Another go-around on Rance
There were a couple of decisions from the Supreme Court last week that merit some discussion, and I'd promised you a discussion of the oral argument in State v. Winn, the latest case on allied offenses. We'll do the latter today, and the former tomorrow.
Well, what were you expecting here? Pictures of nekkid wimmin?
I've written any number of posts on allied offenses, the essence being that one would be hard-pressed to find an area of Ohio law that is more confused than this one, no mean feat considering the contenders for that award -- sentencing, sovereign immunity, stare decisis, to name but a few. As I mentioned in my latest jeremiad on the subject just three weeks ago, much of the problem stems from the logical underpinnings of the court's treatment of allied offenses, especially as embodied in its decision nine years ago in State v. Rance.
In Rance, the court had adopted an "abstract comparison" test to determine whether two offenses were allied: if it were theoretically possible to commit one without committing the other in the abstract (i.e., completely ignoring what had actually happened in the case), then they weren't allied, and the defendant could be punished for both. The entire basis for this is a dissenting opinion from Chief Justice Rehnquist in a US Supreme Court case, and there's nothing to indicate that the Chief Justice, God rest his soul, was having one of his better days when he authored it. The basic problem is that if you approach the issue in purely abstract terms, it is always theoretically possible to commit one offense without committing the other, because otherwise they wouldn't be separate offenses.
Winn presents the problem squarely: the defendant had broken into a house and forced the victim at gunpoint from the living room into the bedroom, then demanded money. Winn was convicted and sentenced for both kidnapping and aggravated robbery, but the 2nd District, on a plain error analysis, reversed. In doing so, the court relied upon the Ohio Supreme Court's statement in State v. Logan that kidnapping is "implicit" in every robbery, because robbery invariably involves some restraint.
The state's swinging for the fences in Winn, arguing that in every robbery, the defendant can also be convicted of kidnapping, because the elements are different in the abstract. Logan doesn't present an insurmountable hurdle to doing that: the "implicit" statement was dicta (Logan actually involved kidnapping/rape convictions).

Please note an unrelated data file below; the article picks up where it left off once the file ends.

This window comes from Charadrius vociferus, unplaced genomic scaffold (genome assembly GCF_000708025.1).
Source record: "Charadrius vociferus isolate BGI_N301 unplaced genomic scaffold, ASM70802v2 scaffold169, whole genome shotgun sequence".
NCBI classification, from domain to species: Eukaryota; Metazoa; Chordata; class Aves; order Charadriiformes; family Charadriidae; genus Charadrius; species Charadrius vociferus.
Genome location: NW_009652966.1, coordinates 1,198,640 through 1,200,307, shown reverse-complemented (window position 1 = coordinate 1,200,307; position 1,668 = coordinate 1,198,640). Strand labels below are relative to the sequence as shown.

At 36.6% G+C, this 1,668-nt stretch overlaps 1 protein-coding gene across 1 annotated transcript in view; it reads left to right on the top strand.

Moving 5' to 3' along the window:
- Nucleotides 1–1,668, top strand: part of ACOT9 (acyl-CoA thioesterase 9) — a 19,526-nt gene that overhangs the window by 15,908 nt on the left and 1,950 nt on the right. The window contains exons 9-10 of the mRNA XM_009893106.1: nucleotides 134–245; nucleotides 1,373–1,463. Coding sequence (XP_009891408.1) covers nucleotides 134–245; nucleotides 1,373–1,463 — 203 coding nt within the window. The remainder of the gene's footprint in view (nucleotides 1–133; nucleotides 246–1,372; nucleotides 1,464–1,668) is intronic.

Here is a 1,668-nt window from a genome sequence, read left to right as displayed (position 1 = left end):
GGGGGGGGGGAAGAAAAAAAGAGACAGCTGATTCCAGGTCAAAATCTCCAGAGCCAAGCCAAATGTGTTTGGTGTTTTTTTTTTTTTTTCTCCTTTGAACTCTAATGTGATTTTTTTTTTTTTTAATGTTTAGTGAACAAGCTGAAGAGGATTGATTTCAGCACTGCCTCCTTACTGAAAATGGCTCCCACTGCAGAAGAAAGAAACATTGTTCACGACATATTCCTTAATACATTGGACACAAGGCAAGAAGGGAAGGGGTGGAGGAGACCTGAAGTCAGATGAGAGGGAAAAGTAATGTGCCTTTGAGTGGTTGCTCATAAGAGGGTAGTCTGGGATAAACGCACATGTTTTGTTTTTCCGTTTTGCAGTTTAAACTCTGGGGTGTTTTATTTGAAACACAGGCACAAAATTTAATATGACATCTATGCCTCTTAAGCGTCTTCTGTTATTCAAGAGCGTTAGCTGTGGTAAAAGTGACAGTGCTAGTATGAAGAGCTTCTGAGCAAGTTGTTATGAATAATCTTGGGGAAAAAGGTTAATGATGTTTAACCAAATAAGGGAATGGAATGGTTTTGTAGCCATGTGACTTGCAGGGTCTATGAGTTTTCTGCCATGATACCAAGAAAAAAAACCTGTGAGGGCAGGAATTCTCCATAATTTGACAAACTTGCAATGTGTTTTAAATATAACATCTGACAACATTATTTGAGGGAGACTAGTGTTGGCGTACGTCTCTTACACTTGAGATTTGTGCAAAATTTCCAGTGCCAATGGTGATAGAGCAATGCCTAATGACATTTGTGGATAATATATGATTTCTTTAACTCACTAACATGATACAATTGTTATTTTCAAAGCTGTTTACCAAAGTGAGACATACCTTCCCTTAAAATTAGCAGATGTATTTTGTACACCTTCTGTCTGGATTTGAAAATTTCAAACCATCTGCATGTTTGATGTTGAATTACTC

So what's the court going to do? Here are the options, and how I handicap it:
Agree with the state. (Odds: 10-1). That would essentially eliminate the concept of allied offenses. That's a real tough sell.
Get rid of Rance. (7-1). There may be some momentum building for that. Justice Lindberg Stratton pointedly asked the prosecutor
"If they're really part and parcel of the same crime, what's the harm in treating them as the same crime? Prosecutors always want to punish every single thing separately, and sometimes that doesn't seem fair, doesn't seem right. And so the current status of the law that's been for many many years, is there one crime, and if there are very separate motivations, you can punish them separately. That seems like a much more inherently fair scheme."
That was certainly the law for the "many many years" before Rance came down. But as the court indicated in its decisions this past year in State v. Cabrales (discussed here) and just a few weeks back in State v. Brown (discussed here), it's willing to work around Rance, but doesn't have the will to overrule it. Besides, the test announced in Westfield Ins. v. Galatis for overruling precedent (discussed here) is exceedingly stringent; no decision has been overruled since Galatis came down in 2003. (Although if any case could meet that test -- the case was wrongly decided, it's unworkable or impractical, and overruling it wouldn't harm anyone who's relied on it -- Rance would.)
Modify/clarify Rance. (2-1). The court backed off Rance a bit in Cabrales, stating that Rance didn't require a strict comparison of the elements of the two crimes, without really explaining what that meant. The court could take another shot at explaining that here. The odds for the court doing that would be better if not for the unsettling notion that it really doesn't mean anything.
Punt the whole thing. (3-1). Given the range of options, don't be surprised if the court finds some way of avoiding Rance altogether, such as by finding that the movement of the victim here (from the living room to the bedroom) was sufficient to warrant a separate kidnapping conviction, which would meet the test for a dissimilar offense even under pre-Rance law. That would require some finesse: in Logan, the victim had been accosted in the street and forced into an alley and down some steps before being raped, and the court held that the kidnapping there merged with the rape. But don't rule it out. In fact, I'd rate the odds of an appeal dismissed for being improvidently allowed as no worse than any of the above possibilities.